How to be a Bangladeshi pedestrian | The Daily Star
12:00 AM, March 08, 2018 / LAST MODIFIED: 12:00 AM, March 08, 2018

How to be a Bangladeshi pedestrian

Living in this country, I'm sure you're aware of the existence of “overbridges”. You know, those built for safer road crossing and fewer accidents? No, you're never going to use those because you're a daredevil. Today I'll teach you how to be a proper pedestrian in Bangladesh.

For the budding thrill-seekers, you can jaywalk across relatively empty streets. Walking across when there are more cars in the flow is a bit extreme. But in my opinion, if you truly want to be a Bangladeshi pedestrian, the ultimate option is to walk when it's crowded with MOVING traffic and it's clearly a smashing idea to cross. Extra tip: if you attempt to cross RIGHT as the traffic officer lets go of the lane, more vehicles will be likely to appreciate you by blaring horns — kind of like walking on the red carpet at the Oscars. Bonus points if you move slowly in front of each fast moving vehicle with your hand stretched out as if you're Gandalf. Indeed, they shall not pass.

Some roads don't have pavements, forcing people to walk on the road. But see, a true Bangladeshi pedestrian is a master of consistency; even when you have a perfectly fine pavement, you'll need to pretend it's not there and still walk on the road. The further you're away from the pavement and towards the middle of the road, the better. This is particularly helpful if you're looking for potential suitors. You hear all those cars and buses that are honking at you over and over to get your undivided attention? They totally want you.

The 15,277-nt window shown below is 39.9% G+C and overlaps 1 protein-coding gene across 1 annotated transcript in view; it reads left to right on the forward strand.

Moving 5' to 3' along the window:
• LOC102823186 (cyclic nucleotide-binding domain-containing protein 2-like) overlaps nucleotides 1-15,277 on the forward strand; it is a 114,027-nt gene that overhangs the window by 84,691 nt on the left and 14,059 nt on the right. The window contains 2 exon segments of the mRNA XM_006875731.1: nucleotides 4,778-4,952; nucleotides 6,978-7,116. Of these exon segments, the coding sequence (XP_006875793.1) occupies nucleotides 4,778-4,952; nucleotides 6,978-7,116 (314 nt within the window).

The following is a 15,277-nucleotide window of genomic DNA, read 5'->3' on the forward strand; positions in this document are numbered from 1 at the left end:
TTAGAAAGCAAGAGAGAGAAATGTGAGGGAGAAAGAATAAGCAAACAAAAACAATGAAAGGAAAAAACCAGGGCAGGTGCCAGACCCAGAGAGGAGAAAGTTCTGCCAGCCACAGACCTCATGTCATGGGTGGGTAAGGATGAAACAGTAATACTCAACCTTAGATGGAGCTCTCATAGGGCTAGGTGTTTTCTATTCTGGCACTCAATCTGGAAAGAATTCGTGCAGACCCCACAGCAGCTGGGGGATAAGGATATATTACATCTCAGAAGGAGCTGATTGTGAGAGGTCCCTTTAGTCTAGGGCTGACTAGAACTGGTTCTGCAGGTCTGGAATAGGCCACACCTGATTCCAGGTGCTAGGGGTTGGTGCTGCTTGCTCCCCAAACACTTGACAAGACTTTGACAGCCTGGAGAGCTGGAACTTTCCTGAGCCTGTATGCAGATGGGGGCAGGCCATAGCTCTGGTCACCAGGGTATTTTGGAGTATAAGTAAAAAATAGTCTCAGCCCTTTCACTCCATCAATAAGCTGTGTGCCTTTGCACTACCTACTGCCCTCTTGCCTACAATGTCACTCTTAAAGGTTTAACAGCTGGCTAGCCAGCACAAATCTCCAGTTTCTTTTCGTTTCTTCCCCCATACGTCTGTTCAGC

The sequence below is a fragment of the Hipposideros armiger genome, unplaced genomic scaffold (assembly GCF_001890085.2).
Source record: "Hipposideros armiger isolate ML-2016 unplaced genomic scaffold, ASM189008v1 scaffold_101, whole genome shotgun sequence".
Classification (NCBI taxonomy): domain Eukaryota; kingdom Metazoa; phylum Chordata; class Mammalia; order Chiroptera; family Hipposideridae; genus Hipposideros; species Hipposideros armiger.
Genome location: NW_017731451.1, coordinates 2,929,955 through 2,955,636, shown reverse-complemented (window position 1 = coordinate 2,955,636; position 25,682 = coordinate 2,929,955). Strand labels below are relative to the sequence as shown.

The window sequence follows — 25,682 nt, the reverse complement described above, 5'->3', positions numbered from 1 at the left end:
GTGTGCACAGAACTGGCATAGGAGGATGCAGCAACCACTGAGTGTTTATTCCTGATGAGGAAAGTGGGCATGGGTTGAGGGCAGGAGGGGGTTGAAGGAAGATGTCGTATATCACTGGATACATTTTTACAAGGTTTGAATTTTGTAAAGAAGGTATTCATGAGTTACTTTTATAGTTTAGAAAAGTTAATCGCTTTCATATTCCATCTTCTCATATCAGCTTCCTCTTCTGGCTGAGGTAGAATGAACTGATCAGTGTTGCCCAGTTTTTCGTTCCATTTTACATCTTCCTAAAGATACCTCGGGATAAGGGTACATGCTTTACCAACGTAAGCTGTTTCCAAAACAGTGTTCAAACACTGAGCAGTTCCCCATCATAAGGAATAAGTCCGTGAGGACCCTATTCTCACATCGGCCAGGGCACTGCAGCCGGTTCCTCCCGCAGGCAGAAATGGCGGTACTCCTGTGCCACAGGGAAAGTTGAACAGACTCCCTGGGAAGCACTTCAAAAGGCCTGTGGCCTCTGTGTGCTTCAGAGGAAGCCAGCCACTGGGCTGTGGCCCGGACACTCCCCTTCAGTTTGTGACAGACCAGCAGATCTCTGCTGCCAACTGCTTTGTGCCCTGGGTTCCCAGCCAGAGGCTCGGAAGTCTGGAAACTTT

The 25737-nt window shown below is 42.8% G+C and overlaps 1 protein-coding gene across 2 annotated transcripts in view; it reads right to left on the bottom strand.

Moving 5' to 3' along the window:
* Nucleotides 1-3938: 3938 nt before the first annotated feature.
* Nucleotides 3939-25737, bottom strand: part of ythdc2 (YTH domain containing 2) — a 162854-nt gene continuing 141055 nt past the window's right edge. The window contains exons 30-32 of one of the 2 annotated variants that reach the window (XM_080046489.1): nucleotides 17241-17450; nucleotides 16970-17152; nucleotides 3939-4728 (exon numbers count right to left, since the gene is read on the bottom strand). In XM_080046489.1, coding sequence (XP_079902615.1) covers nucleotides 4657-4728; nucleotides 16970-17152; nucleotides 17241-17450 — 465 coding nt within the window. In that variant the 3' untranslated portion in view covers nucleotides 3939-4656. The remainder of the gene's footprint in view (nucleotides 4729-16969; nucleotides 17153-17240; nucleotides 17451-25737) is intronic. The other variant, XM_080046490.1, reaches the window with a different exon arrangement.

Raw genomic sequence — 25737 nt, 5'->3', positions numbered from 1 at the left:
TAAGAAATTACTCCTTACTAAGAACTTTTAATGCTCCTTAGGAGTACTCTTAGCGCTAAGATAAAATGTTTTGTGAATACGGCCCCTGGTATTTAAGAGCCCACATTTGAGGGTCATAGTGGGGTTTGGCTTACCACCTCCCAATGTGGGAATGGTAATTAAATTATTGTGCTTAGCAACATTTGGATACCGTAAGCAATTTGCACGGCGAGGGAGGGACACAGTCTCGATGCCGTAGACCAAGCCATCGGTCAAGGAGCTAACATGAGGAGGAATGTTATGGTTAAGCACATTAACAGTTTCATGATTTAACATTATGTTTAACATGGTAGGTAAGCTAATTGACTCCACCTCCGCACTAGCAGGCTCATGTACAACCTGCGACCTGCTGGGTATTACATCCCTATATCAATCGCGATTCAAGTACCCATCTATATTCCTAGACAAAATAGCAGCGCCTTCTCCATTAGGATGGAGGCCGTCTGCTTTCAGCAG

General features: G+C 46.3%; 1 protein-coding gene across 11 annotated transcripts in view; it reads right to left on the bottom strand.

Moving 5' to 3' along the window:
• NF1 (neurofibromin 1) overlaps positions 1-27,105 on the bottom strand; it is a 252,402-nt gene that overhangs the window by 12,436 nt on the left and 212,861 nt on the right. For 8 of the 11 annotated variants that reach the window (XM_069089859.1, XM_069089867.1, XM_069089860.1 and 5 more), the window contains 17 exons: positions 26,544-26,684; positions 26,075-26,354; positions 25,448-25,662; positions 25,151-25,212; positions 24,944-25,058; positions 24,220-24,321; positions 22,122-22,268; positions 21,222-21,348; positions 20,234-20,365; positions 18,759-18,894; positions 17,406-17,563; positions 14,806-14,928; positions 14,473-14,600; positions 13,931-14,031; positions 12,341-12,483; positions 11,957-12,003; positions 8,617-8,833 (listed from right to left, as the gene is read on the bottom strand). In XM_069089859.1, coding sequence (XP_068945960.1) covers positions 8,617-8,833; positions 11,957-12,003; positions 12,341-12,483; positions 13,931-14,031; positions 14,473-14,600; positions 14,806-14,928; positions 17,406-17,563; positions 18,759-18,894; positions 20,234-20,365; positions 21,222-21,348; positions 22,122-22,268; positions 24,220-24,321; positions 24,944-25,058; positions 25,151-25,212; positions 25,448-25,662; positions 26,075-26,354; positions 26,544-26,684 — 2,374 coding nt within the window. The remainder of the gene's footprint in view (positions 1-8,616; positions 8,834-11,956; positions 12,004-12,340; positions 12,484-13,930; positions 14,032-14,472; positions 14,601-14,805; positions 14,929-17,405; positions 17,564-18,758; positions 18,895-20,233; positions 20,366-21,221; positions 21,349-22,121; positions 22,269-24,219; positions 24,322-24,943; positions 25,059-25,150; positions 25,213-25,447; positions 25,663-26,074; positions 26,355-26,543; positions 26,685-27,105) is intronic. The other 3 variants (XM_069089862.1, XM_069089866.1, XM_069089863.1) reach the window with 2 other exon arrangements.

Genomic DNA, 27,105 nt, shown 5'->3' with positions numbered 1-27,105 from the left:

Unfortunately for many of the suitors, Bangladeshi pedestrians are obligated to make match-making difficult. One way is to go to your nearest neighbourhood store to buy invisible earplugs, only for BDT 799.99 (and no, I'm not being paid for this advertisement). They're so effective that even when the vehicles are right behind and maddeningly honking at you, you won't even notice! A close money-saving second is to have friend(s) tag along so y'all can play hard to get together by talking as exaggeratedly as possible and ignoring traffic.

Indeed, being a Bangladeshi pedestrian is quite daunting, but if that's what you're worried about, then I've only got one thing to say to you: don't you want to be cool? 


Rasheed Khan is a hug monster making good music but terrible puns and jokes where he's probably the only one laughing. Ask him how to pronounce his name at

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